The **theta function**, as initially described by Gilbert Martinez on 29 Aug 2018 and revised on 19 Sep 2018, allows one to rotate a complex number by any angle. The nomenclature was chosen because mathematicians often use the Greek letter *θ* (theta) to denote angles. It's for a similar reason that the capital theta is used as the function's symbol.

The revised version is as follows:

- $ \Theta (n, m) = e^{n}m = e^{a+bi}(c+di) = e^{bi}[e^{a}(c+di)] = (\cos{b}+i\sin{b})[e^{a}(c+di)] $

It generalizes the original version of the function, which was as follows:

- $ \Theta (n, m) = e^{ni}m = (\cos{n}+i\sin{n})(a+bi) $

As can be seen above, the theta function inputs two variables (*n* representing the angle of rotation and *m* representing the complex number to be rotated). Conventionally, *n* is defined in radians. This function also utilizes Euler's formula.

## Theta Function Theorems

**First theorem**

*Further reading: Gil's Theorems*

The same day he created this function, he proved what he called the theta function theorem. This theorem regards when Θ(*n*, *m*) equals 0.

- $ \Theta (n, m) = 0 \iff m = 0. $

Martinez proved this as follows:

Assume Θ(*n*, *m*) equals 0 and *m* ≠ 0. This would mean the following:

- $ \Theta (n, m) = e^{ni}m = 0. $

Since *m* is nonzero, that would mean *e*^{ni} = 0, since multiples of 0 must equal 0. Therefore, there must be a way to exponentiate any number to reach 0. However, this is not possible unless the exponentiated number is 0. Thus, *e* must be equal to 0.

However, this is not true.

- $ e = \lim_{n → \infty} (1 + \frac{1}{n})^{n} \neq 0 $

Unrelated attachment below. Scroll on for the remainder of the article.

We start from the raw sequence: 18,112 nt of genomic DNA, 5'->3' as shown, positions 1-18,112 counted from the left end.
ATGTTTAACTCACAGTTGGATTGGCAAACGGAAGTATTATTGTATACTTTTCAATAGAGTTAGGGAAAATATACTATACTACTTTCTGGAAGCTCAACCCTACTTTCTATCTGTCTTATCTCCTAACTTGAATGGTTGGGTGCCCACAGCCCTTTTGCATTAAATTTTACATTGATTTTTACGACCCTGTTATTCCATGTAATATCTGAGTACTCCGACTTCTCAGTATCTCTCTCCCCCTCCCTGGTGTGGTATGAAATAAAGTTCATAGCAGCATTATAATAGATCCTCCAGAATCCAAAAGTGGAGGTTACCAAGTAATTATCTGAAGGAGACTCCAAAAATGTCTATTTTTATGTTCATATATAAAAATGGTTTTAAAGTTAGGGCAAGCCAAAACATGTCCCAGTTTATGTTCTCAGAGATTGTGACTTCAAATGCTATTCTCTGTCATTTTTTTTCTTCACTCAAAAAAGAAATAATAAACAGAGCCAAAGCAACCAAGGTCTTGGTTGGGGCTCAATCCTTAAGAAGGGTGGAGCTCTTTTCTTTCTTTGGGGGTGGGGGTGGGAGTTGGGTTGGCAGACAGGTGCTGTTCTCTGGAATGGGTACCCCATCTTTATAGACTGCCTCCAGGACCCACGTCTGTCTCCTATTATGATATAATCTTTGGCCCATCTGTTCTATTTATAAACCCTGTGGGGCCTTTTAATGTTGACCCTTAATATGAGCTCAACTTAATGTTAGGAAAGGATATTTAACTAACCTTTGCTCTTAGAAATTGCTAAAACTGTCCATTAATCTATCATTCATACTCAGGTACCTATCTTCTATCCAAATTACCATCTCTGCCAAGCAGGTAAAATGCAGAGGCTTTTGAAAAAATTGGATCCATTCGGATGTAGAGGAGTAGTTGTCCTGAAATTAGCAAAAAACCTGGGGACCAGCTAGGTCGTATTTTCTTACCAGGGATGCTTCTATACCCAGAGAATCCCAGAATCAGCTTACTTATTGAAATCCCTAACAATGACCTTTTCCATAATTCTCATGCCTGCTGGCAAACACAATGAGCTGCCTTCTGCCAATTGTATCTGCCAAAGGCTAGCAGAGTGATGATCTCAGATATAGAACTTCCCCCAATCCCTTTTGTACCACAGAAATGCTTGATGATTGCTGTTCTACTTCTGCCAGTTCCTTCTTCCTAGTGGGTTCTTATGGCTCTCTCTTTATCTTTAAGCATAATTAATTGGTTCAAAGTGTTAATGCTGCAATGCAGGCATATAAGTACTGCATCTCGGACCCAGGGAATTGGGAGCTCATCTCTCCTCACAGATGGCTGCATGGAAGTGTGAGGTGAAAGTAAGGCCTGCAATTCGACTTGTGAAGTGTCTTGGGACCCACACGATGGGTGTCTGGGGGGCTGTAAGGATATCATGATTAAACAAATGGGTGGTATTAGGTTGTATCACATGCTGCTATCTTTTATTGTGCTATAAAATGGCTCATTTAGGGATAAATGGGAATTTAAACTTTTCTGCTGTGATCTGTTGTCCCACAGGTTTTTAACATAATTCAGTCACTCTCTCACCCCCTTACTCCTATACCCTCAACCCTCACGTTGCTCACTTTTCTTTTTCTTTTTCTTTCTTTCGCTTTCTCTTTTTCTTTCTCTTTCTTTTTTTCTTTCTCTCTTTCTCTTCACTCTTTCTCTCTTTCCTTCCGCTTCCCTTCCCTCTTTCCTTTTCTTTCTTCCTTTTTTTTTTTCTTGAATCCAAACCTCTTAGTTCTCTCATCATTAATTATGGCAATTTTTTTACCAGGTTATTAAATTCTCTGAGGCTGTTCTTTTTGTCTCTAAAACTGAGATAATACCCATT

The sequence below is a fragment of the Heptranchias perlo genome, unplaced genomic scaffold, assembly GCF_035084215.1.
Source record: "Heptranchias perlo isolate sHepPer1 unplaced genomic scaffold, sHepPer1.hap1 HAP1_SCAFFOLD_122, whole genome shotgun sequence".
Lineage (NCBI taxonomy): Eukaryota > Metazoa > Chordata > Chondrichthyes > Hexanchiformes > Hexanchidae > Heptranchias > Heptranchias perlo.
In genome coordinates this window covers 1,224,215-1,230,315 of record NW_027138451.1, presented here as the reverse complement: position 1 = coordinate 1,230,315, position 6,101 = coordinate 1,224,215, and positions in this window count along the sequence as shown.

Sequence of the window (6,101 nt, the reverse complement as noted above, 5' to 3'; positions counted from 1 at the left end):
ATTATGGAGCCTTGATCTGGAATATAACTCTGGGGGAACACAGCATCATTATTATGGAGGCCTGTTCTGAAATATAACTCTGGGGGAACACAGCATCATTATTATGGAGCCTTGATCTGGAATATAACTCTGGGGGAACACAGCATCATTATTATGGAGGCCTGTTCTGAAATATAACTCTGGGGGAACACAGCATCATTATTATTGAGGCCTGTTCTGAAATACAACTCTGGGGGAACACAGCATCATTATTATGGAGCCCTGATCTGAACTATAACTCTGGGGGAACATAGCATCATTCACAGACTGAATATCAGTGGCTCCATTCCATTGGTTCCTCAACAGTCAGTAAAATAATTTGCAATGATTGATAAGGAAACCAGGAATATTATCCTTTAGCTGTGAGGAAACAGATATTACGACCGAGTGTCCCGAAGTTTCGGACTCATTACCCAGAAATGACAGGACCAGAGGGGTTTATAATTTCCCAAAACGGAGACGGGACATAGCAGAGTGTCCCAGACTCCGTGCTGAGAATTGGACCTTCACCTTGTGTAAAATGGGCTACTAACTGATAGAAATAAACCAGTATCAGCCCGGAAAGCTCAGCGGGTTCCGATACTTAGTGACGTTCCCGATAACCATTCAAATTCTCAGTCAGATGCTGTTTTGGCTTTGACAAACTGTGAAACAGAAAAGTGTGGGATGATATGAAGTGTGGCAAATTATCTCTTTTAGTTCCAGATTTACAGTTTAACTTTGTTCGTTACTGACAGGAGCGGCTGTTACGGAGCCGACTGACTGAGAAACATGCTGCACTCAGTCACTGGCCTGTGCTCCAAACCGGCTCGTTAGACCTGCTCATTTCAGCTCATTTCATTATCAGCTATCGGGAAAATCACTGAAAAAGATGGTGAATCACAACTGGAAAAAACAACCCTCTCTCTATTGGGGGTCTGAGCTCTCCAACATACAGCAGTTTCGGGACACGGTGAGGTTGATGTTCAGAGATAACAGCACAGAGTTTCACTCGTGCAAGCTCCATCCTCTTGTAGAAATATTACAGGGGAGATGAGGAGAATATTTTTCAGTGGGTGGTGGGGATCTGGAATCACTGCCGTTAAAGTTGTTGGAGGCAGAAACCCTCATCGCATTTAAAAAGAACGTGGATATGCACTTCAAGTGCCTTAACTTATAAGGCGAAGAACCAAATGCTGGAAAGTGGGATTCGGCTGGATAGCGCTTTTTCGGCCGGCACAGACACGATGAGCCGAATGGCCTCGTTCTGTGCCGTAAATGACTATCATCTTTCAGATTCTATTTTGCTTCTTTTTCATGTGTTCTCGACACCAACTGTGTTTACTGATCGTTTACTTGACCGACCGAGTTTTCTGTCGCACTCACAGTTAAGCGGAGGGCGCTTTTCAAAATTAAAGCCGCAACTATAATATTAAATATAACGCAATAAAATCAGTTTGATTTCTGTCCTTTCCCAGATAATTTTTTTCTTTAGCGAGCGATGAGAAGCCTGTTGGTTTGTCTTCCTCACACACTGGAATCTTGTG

Thus, *e*^{ni} ≠ 0. This implies that there is a way to get a product of 0 from two nonzero numbers. This is impossible.

- $ \therefore \Theta (n, m) = 0 \iff m = 0 \square $

**Second theorem**

On 19 Sep 2018, he decided to tackle the general case of Θ(*n*, *m*), using the revised version of the theta function he created. To make things easier, he delineated two sets of Θ:

- $ \Xi = \Theta (n, m) = e^{n}m | n = a+bi, m = c+di, a=0 $
- $ \Phi = \Theta (n, m) = e^{n}m | n = a+bi, m = c+di, a \neq 0 $

He also defined Ξ_{0} to mean "the value of set Ξ equals 0" and, likewise, Φ_{0} to mean "the value of set Φ equals 0."

He quickly observed that the set Ξ is identical to having a point simply rotating around the origin, without any further multiplication involved. Having already proved this, he concluded that

- $ \Xi_{0} \iff \Theta (n, 0) $

Pondering Φ_{0}, he hypothesized that Φ_{0} ⇔ Θ(*n*, 0). However, he needed a proof of this.

He then made a key observation.

- $ \Theta (n, m) = e^{n}m = e^{a+bi}m = e^{bi}(e^{a}m) $

He noted that the second term simply multiplies the complex number *m* by a power of *e*, which would result in either *e*^{a}*m* > *m* or *e*^{a}*m* < *m* if *a* ≠ 0 and *m* ≠ 0.

By listing out various values of *e*^{a}, he realized that it could never equal 0, and so *e*^{a}*m* would always be nonzero if *m* ≠ 0. Having already proved that *e*^{bi} would always be nonzero, he used this to show that one could never rotate any nonzero complex point around the origin to 0. Thus, he showed that

- $ \Phi_{0} \iff \Theta (n, 0) \therefore \Theta (n, m) = 0 \iff m = 0 \square $